And yes, I do know about click bait headlines, more’s the pity. Fortunately as a species we’re starting to wise up to those. Don’t fall for that rubbish. If it sounds too good to be true, it is.

You can’t transform your belly in ten days – I clicked on the ad to see what it actually was, so you don’t have to. Can’t wait for the onslaught of related ads now, cheers Facebook. And it’s a course, for which you pay, that teaches you about hormones and nutrition.

I’ve seen much worse products, sold in far more exploitative ways, but I’m sure there will be some disappointed clickers who were hoping to bust the tyre in time for lockdown to end.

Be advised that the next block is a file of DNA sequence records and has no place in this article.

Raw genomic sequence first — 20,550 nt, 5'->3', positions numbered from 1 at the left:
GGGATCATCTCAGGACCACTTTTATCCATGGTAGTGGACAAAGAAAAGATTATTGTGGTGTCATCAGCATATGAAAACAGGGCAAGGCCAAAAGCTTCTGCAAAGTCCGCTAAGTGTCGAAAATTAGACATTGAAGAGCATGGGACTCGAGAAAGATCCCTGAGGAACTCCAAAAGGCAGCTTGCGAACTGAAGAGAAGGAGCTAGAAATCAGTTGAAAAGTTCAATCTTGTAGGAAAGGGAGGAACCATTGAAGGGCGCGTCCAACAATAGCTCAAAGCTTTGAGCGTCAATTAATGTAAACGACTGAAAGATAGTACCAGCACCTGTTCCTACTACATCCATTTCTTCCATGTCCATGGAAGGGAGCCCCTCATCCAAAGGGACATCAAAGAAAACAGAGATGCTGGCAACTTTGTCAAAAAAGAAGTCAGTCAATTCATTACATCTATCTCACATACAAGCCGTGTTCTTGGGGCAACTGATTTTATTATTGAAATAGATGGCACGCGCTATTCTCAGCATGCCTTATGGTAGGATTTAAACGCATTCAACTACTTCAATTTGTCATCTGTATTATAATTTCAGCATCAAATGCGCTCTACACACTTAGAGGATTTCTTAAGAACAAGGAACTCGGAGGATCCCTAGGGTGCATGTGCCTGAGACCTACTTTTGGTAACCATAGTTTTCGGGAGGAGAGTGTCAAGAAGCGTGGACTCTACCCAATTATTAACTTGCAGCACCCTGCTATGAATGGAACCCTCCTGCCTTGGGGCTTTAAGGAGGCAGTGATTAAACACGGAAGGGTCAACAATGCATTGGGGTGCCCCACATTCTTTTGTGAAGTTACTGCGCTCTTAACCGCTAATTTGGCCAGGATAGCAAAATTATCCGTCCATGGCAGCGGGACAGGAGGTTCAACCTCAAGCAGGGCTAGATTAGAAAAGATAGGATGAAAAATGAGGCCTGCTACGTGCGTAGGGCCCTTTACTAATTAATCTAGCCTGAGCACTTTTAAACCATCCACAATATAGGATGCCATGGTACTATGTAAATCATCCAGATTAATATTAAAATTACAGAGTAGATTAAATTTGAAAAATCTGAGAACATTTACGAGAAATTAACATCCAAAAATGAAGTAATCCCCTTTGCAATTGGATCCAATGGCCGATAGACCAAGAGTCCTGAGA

Finally, some of the pithy comments from my friend’s share… buckle up!

“Oh just f*** off! Showing this 25-year-old model is just so insulting, they have no idea. Btw this isn’t me being bitter and twisted this is me going through it and I’m never gonna look like that!”

“…actually… with all the shit that comes with the menopause … this is a priority????”

“And seriously, managing mood, hormones etc and therefore feeling better about yourself is by far the priority. There’s lots can be done to help mood and shape at our age, just with certain lifestyle choices. But you need to be in the bloody mood to do this!!”

“Acceptance of where we are in life is massive. It is exciting, in a sort of teenager, we’re at the start of something new, way. But it certainly ain’t gonna be looking like an 18-year-old! Ageing is such a marketing monster. I hate them!”

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Sam Harrington-Lowe

As editor at the Tonic, Sam works with an extraordinary array of...